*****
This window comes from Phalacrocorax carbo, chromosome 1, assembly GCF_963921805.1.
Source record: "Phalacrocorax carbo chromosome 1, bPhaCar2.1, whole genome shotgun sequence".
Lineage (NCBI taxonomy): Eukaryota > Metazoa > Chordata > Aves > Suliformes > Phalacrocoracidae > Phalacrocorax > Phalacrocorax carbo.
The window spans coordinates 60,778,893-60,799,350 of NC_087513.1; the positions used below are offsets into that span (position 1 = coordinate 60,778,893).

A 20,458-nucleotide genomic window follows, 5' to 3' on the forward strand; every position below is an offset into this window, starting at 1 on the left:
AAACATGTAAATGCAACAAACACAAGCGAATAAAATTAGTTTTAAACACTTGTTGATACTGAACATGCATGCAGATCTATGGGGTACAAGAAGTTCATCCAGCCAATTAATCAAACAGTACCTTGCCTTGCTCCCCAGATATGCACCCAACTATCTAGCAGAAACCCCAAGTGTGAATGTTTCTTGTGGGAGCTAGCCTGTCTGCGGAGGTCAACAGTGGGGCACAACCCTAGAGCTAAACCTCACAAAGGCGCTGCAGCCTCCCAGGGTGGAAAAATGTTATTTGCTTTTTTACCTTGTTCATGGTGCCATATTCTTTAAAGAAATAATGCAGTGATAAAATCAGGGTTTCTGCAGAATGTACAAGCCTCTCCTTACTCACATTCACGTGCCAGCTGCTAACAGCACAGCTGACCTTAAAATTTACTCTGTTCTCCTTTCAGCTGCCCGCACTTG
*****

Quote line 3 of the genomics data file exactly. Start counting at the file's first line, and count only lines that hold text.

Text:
Lineage (NCBI taxonomy): Eukaryota > Metazoa > Chordata > Aves > Suliformes > Phalacrocoracidae > Phalacrocorax > Phalacrocorax carbo.